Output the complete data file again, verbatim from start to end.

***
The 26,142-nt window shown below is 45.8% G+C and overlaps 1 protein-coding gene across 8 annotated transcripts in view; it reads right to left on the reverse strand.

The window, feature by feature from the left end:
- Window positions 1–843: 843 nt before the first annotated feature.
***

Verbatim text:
The 26,142-nt window shown below is 45.8% G+C and overlaps 1 protein-coding gene across 8 annotated transcripts in view; it reads right to left on the reverse strand.

The window, feature by feature from the left end:
- Window positions 1–843: 843 nt before the first annotated feature.